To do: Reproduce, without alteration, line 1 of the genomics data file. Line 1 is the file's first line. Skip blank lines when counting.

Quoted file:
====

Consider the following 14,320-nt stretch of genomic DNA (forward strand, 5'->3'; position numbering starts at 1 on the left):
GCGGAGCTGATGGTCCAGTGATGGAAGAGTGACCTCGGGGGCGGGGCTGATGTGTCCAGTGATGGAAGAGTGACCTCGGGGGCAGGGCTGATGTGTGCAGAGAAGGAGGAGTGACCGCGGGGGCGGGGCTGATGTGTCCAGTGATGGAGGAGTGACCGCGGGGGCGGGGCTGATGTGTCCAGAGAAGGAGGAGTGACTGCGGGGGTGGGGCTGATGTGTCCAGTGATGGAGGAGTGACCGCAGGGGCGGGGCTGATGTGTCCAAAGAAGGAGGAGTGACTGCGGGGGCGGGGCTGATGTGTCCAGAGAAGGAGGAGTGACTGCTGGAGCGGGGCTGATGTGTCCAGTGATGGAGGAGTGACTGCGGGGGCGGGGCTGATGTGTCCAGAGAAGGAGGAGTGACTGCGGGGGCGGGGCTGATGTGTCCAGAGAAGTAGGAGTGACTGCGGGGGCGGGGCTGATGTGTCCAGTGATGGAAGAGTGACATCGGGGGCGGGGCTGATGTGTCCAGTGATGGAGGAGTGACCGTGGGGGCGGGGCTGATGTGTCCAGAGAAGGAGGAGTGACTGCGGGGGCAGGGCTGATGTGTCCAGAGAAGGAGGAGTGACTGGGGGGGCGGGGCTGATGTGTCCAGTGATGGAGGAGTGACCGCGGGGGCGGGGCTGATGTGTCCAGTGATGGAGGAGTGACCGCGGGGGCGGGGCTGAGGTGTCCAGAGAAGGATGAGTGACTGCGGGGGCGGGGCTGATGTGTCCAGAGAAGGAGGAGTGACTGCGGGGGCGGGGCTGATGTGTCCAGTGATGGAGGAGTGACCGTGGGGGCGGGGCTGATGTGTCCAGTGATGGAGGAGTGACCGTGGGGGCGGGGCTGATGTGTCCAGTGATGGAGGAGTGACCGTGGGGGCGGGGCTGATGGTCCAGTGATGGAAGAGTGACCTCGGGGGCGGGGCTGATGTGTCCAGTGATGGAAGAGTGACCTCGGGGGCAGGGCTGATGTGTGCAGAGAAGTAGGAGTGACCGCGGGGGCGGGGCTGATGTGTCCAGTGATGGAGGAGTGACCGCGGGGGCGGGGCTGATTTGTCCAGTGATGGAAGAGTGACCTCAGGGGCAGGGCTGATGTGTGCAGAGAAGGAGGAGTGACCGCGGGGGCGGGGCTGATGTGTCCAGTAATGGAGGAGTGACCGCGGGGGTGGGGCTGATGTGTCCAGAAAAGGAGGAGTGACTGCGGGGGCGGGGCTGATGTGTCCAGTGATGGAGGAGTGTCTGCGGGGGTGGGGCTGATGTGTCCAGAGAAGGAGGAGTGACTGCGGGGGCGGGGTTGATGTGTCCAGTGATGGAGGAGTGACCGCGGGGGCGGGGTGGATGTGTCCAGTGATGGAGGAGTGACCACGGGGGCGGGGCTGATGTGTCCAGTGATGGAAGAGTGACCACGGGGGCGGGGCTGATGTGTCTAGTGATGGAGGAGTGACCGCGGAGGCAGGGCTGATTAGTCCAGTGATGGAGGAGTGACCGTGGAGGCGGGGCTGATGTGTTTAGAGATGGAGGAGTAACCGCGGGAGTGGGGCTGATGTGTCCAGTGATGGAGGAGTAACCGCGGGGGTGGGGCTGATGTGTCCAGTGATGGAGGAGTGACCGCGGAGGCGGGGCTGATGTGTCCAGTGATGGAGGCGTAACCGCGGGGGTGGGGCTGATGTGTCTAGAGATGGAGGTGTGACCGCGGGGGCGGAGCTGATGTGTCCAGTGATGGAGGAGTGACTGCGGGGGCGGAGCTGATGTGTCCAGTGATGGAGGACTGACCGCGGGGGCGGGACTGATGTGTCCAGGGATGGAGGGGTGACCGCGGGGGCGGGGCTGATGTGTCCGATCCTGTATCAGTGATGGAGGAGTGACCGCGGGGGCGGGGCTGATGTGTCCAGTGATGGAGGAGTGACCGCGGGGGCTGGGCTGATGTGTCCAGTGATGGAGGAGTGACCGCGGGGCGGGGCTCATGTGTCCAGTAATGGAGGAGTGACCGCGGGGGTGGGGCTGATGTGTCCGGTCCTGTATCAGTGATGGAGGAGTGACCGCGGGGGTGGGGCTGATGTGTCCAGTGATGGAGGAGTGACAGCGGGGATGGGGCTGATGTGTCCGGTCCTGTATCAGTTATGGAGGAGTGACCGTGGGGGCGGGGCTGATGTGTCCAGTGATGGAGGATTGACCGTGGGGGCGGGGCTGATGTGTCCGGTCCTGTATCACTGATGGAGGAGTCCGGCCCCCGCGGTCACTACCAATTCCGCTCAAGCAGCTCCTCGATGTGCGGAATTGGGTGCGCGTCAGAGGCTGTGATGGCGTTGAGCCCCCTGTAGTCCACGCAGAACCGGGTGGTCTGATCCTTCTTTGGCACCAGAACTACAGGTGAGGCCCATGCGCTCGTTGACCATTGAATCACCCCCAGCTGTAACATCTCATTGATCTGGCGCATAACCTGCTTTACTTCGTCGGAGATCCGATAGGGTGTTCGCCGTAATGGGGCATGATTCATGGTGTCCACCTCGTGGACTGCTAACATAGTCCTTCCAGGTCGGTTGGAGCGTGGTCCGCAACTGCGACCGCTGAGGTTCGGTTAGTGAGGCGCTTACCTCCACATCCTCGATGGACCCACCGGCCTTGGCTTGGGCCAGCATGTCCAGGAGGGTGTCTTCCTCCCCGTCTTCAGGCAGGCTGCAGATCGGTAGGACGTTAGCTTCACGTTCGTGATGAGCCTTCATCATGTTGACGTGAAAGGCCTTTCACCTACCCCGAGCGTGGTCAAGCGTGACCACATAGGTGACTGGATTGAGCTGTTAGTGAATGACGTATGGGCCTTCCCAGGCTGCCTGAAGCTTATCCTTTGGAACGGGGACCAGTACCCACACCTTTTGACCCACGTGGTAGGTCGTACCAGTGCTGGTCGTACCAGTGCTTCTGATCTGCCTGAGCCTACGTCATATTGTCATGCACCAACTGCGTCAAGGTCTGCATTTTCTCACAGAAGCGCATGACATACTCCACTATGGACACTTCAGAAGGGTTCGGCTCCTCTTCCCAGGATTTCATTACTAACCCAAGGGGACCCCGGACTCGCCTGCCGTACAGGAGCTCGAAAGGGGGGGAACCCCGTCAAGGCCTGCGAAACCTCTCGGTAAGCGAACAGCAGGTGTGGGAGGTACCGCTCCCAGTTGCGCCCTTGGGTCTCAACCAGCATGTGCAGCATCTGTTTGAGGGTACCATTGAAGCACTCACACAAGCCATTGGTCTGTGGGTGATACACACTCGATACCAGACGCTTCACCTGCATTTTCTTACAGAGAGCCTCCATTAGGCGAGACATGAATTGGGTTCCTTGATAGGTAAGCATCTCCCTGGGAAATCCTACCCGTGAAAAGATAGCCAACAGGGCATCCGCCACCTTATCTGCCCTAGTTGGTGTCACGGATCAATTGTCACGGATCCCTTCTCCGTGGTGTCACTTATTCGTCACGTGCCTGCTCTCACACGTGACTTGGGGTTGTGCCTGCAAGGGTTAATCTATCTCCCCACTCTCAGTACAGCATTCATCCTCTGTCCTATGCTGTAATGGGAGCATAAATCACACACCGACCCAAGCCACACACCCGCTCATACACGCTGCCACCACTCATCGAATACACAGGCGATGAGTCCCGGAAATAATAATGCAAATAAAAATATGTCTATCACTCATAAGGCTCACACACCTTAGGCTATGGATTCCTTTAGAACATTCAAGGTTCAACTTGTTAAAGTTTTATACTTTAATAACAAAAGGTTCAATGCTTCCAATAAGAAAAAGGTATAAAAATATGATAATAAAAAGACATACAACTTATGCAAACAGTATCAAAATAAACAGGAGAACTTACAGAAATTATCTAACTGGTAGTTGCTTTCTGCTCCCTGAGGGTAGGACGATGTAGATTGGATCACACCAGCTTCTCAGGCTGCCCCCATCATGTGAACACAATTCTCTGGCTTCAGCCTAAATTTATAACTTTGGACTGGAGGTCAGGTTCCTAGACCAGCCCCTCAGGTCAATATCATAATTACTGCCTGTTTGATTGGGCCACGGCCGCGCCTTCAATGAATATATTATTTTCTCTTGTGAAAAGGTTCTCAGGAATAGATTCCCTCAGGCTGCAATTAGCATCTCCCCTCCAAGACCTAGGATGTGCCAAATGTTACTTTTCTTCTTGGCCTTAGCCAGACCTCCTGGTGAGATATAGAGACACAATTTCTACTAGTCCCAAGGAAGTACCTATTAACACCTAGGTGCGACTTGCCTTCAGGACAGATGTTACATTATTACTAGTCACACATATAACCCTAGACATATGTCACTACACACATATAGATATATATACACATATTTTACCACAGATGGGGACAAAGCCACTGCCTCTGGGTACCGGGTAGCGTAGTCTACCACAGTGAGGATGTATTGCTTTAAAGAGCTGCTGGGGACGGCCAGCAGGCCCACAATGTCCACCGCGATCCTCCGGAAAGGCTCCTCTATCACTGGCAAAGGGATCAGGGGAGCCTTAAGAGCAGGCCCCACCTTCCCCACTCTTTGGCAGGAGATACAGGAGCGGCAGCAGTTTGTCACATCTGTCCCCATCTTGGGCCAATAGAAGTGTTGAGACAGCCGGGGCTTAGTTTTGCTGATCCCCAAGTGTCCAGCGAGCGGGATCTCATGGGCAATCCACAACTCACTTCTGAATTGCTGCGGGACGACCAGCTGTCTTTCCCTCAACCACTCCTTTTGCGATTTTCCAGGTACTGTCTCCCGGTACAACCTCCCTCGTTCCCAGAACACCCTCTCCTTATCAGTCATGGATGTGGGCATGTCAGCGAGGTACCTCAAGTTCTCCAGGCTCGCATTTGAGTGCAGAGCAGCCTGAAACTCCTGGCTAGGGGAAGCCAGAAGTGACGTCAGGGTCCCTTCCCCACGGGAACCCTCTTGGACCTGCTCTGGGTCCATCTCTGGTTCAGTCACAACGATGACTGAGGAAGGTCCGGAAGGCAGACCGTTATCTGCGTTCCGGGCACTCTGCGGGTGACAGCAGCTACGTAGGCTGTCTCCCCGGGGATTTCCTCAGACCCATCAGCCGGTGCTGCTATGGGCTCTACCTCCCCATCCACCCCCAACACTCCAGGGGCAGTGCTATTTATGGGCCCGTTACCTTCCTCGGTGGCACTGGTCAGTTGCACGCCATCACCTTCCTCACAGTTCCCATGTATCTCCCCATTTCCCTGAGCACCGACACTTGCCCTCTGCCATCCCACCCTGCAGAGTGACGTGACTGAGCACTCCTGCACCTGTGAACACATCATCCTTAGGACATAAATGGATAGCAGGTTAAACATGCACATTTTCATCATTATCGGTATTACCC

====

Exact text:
Consider the following 14,320-nt stretch of genomic DNA (forward strand, 5'->3'; position numbering starts at 1 on the left):